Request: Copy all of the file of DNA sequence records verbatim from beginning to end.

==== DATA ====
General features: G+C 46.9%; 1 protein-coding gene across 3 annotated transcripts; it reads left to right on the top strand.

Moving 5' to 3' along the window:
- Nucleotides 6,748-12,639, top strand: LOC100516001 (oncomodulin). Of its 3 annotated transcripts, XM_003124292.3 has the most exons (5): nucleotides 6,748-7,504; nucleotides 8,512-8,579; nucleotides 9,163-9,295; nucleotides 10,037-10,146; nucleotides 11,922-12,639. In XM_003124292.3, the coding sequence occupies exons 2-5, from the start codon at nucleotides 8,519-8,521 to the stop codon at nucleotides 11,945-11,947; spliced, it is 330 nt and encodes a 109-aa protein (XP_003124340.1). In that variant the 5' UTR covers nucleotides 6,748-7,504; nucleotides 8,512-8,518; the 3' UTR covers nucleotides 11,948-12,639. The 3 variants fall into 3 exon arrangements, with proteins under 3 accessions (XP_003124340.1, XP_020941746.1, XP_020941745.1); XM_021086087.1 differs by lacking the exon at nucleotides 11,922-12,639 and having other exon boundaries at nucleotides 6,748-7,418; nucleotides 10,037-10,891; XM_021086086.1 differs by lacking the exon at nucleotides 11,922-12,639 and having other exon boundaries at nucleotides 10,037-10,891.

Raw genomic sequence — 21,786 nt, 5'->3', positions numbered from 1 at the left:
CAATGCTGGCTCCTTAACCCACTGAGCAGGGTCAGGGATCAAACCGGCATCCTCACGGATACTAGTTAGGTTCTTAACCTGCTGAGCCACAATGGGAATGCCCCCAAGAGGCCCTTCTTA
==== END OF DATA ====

General features: G+C 46.9%; 1 protein-coding gene across 3 annotated transcripts; it reads left to right on the top strand.

Moving 5' to 3' along the window:
- Nucleotides 6,748-12,639, top strand: LOC100516001 (oncomodulin). Of its 3 annotated transcripts, XM_003124292.3 has the most exons (5): nucleotides 6,748-7,504; nucleotides 8,512-8,579; nucleotides 9,163-9,295; nucleotides 10,037-10,146; nucleotides 11,922-12,639. In XM_003124292.3, the coding sequence occupies exons 2-5, from the start codon at nucleotides 8,519-8,521 to the stop codon at nucleotides 11,945-11,947; spliced, it is 330 nt and encodes a 109-aa protein (XP_003124340.1). In that variant the 5' UTR covers nucleotides 6,748-7,504; nucleotides 8,512-8,518; the 3' UTR covers nucleotides 11,948-12,639. The 3 variants fall into 3 exon arrangements, with proteins under 3 accessions (XP_003124340.1, XP_020941746.1, XP_020941745.1); XM_021086087.1 differs by lacking the exon at nucleotides 11,922-12,639 and having other exon boundaries at nucleotides 6,748-7,418; nucleotides 10,037-10,891; XM_021086086.1 differs by lacking the exon at nucleotides 11,922-12,639 and having other exon boundaries at nucleotides 10,037-10,891.

Raw genomic sequence — 21,786 nt, 5'->3', positions numbered from 1 at the left:
CAATGCTGGCTCCTTAACCCACTGAGCAGGGTCAGGGATCAAACCGGCATCCTCACGGATACTAGTTAGGTTCTTAACCTGCTGAGCCACAATGGGAATGCCCCCAAGAGGCCCTTCTTA